Tag Archives: John Harvard

Tip for Researchers: Harvard in the 17th and 18th Centuries Digitized

Although Cambridge (1632) was founded four years earlier than Harvard (1636), much of the history of the City and the University are closely tied – so much so that the Harvard University Archives’  wonderful new digital resource is a boon to all those interested in Cambridge.  The Harvard University Archives has created Harvard in the 17th and 18th Centuries, an online guide to all their earliest materials.  Thousands of items – diaries, commonplace books, correspondence, legal documents, University records, drawings, maps, student notebooks, scientific observations, and lecture notes – are described; many have been digitized and are freely accessible.

Users can browse by subjects from college life to world events or scroll through collection highlights, such as the 1577 deed to a London tenement signed by a Harvard – presumably the ancestor of the University’s benefactor, John Harvard – the earliest record in the Harvard University Archives’ collection.  The search function is fantastic as well.  Try a search for Judah Monis (or any other of your favorite Cambridge personalities from the 18th century) and see what you get.


Famous Cantabrigians: John Harvard’s Mother

The house where John Harvard’s mother grew up, Stratford, England, heliotrope, late 19th century.

Although very little is known about John Harvard, the man who left upon his death half his fortune and entire library to Harvard in 1638, the nineteenth century genealogist Henry F. Waters was able to uncover information on the Harvard family in England, including the above photograph, which was the childhood home of Katherine Rogers, John Harvard’s mother.  The house was built by Katherine’s father, Alderman Thomas Rogers, in 1596.  Katherine grew up there, and in 1605, it was the location of her wedding to Robert Harvard.

According to John T. Hassam, who wrote the preface to Henry Water’s 1886 Harvard family genealogy, the house  “is one of the oldest and certainly the best remaining example of ancient domestic architecture in Stratford.”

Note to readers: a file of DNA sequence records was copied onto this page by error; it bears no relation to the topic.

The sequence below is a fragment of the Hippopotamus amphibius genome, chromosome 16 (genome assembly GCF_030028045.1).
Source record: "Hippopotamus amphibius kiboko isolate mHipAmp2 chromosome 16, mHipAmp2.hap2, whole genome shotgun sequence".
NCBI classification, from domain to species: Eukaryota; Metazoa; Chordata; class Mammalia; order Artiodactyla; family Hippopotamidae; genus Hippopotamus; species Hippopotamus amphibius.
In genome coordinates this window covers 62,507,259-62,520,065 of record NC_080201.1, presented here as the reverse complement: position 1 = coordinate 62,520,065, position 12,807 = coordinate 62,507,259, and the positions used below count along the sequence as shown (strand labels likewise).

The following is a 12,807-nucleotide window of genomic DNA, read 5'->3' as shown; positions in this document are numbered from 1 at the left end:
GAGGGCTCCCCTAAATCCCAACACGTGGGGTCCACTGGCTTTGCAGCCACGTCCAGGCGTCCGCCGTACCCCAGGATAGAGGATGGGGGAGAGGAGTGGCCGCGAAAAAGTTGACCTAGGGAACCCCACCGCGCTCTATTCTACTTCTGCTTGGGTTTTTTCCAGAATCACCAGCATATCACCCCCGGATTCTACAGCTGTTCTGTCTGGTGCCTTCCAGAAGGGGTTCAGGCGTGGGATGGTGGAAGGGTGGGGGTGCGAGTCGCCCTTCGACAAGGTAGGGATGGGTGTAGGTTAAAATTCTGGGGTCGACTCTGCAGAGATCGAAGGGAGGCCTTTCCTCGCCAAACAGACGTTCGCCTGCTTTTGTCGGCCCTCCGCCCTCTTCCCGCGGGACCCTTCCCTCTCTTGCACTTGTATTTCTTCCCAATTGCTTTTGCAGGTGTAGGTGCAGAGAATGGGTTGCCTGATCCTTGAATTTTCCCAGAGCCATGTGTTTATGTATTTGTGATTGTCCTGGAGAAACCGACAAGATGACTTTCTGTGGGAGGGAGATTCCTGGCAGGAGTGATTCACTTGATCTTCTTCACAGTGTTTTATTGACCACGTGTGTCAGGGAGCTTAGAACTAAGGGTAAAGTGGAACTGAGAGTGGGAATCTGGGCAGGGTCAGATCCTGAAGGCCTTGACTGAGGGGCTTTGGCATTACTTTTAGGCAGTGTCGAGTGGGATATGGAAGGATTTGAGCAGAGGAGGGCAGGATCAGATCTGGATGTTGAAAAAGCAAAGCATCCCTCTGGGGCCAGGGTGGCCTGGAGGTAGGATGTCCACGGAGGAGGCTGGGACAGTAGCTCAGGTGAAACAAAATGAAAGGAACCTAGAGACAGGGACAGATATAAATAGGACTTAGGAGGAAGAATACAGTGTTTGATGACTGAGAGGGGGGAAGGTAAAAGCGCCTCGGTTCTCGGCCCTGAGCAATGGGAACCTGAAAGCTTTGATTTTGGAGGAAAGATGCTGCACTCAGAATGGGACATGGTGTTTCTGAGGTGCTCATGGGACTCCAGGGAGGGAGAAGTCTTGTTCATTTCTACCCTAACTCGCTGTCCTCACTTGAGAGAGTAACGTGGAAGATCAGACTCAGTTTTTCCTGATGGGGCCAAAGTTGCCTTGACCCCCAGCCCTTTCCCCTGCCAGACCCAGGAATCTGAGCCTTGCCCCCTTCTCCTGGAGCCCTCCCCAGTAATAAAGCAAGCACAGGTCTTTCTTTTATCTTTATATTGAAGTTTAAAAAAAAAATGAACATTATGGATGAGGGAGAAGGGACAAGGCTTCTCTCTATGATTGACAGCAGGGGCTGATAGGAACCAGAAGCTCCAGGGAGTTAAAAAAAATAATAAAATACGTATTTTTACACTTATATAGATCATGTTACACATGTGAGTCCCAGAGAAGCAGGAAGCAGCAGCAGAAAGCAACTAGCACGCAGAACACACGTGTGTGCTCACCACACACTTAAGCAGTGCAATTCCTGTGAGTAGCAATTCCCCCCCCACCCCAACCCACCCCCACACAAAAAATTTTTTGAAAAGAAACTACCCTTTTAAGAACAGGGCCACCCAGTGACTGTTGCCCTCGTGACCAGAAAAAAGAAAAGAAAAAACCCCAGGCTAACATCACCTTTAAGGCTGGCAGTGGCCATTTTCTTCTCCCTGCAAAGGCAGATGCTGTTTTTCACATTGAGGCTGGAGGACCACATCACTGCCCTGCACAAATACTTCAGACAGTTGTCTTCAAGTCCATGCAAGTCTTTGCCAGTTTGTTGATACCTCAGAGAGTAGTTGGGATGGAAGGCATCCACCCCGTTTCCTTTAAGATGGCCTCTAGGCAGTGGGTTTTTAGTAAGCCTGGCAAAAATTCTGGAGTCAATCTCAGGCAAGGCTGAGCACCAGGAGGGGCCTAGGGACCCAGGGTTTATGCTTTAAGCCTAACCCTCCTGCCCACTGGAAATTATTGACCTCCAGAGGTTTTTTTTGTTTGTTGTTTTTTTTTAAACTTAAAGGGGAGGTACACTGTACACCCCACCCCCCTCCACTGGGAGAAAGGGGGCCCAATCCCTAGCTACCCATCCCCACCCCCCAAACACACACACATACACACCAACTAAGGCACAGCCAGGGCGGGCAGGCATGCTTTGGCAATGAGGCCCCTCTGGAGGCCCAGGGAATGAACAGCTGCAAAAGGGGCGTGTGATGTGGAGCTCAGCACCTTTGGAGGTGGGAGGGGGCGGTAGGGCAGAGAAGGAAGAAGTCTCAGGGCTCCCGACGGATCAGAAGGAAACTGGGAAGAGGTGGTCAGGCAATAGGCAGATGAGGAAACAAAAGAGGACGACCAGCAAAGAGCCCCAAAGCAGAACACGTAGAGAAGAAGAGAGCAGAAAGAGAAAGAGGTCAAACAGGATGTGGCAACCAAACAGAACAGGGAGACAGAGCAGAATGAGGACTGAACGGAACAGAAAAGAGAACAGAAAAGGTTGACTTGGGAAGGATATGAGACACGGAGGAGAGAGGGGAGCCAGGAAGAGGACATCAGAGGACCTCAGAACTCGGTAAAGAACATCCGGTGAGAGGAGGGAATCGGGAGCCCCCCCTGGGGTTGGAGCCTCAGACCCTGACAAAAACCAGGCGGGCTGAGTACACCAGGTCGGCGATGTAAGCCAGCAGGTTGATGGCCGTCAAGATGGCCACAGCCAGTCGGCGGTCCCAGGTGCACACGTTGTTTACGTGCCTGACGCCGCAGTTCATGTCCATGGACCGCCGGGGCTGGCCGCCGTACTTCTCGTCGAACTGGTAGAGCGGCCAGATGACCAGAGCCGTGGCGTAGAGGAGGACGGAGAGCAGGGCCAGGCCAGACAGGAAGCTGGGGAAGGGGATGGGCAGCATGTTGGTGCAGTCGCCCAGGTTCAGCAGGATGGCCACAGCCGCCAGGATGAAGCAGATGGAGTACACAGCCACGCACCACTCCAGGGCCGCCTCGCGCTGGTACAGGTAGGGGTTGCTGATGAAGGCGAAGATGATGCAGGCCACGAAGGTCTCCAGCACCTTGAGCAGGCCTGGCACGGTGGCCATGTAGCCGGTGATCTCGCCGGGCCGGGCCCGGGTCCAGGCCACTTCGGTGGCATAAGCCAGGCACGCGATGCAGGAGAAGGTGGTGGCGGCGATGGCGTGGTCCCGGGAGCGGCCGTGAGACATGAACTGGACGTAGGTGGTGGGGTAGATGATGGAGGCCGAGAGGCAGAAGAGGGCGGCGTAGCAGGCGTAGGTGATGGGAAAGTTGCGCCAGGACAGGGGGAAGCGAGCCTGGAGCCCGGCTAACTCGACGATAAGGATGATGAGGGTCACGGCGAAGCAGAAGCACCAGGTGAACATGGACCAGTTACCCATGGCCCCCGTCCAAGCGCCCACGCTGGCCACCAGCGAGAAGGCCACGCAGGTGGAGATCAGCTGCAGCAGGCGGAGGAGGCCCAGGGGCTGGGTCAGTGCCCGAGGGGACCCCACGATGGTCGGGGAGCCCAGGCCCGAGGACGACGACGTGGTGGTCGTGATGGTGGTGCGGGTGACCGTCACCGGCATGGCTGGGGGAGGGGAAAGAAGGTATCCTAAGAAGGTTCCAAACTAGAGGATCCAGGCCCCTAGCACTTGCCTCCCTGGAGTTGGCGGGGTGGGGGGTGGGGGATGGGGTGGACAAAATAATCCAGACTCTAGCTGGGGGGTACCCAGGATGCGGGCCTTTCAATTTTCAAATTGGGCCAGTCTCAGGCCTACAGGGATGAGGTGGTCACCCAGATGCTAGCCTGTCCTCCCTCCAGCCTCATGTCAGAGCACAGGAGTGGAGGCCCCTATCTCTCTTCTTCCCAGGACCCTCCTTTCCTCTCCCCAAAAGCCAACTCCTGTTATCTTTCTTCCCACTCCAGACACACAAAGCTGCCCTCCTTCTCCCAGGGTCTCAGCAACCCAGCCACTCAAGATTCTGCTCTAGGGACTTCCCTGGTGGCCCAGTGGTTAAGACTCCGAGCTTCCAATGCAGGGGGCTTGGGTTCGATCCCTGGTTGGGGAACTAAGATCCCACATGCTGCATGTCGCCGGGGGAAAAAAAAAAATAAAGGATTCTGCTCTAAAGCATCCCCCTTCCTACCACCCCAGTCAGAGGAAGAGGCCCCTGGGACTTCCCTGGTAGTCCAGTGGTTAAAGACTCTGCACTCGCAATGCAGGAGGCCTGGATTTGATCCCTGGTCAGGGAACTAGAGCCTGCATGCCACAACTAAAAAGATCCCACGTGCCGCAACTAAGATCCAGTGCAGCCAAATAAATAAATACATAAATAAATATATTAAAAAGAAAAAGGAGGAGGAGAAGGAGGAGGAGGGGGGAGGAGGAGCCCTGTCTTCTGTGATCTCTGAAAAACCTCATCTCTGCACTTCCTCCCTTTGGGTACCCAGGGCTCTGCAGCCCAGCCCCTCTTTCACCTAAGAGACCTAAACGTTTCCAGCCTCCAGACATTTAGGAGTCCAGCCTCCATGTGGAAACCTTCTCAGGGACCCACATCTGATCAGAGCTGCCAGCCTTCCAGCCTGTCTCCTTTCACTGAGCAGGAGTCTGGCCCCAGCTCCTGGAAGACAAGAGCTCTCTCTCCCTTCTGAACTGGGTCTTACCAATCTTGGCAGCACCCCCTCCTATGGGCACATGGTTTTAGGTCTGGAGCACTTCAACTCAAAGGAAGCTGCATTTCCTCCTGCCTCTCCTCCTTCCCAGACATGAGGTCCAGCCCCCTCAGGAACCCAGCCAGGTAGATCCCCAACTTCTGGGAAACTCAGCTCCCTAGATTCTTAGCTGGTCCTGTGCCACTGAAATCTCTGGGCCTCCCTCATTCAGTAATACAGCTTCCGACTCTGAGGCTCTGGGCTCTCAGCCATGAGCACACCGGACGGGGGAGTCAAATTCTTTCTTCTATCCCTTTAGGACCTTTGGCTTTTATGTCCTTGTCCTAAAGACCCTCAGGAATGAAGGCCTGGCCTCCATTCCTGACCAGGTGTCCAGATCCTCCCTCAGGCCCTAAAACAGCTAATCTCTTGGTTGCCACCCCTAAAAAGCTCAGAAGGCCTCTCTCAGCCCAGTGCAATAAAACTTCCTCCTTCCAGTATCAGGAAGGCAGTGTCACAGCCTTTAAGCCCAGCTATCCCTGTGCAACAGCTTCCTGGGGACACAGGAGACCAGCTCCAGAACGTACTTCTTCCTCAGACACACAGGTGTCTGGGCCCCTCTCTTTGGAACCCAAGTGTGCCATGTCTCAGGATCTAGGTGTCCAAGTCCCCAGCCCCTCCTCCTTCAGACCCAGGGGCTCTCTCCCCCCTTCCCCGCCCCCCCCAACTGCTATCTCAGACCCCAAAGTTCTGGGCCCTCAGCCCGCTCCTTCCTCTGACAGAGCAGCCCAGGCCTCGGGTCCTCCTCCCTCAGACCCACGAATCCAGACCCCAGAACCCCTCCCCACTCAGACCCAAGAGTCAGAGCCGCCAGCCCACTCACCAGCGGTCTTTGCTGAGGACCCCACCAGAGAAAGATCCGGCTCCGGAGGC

The house still stands today and is open for tours.  Perhaps most interestingly, the house is now owned by Harvard University.  For more information, read:  http://www.stratford-upon-avon.co.uk/soaharv.htm.

The house where John Harvard’s mother grew up, Stratford, England, today.

Works Cited
1. Waters, Henry F., John Harvard and His Ancestry, Boston:  New England Historic Genealogical Society, 1886.

Famous Cantabrigians: John Harvard (who never actually lived in Cambridge)

Statue of John Harvard by Daniel Chester French in Harvard Yard.

Almost every Cantabrigian knows that Harvard University was named after John Harvard, who donated half of his estate and his entire library to the newly formed institution in 1638.

Perhaps few Cantabrigians know that John never lived in Cambridge.  In fact, he and his wife, Ann Sadler, settled in Charlestown in May 1637 with their household goods, cattle, and a large inheritance – passed down after most of the Harvard family succumbed to the plague – that they took with them across the Atlantic.  Harvard established himself rather quickly, building a new house, purchasing enough land for his cattle to graze, and, most importantly, becoming a freeman, which meant he could enjoy full political rights and privileges.  He also became a teaching elder at the First Parish Church of Charlestown where he explained scripture and delivered sermons.

Perhaps even fewer Cantabrigians know that John did not found Harvard nor attend the institution.  Harvard, which at the time was called the New College, had been in operation a year before he arrived in the Massachusetts Bay Colony.  As far as his education, Harvard attended Emmanuel College in Cambridge, England, a Puritan stronghold, a decade earlier to receive religious training.

By September 1638 at the age of 30, the childless Harvard contracted tuberculosis and died, bequeathing £779 and 400 books to the New College across the river, transforming him into a “semi-mythical figure in early colonial history.”

No writings, papers, sermons, or letters of John Harvard exist.  His 400 book library was destroyed during a fire at Harvard in 1764.  And perhaps  most interestingly of all, no one knows what he looked like.  The statue of Harvard sculpted by the venerable Daniel Chester French is modeled after one of the artist’s students.

It is rather ironic that a university’s whose name is easily recognized the world over was named after someone we all know so very little about.

Works Cited
1. Waters, Henry F., John Harvard and His Ancestry, Boston:  New England Historic Genealogical Society, 1886.
2. Harvard family.  The John Harvard Family Collection : an inventory, Harvard University Archives, http://oasis.lib.harvard.edu/oasis/deliver/~hua05007.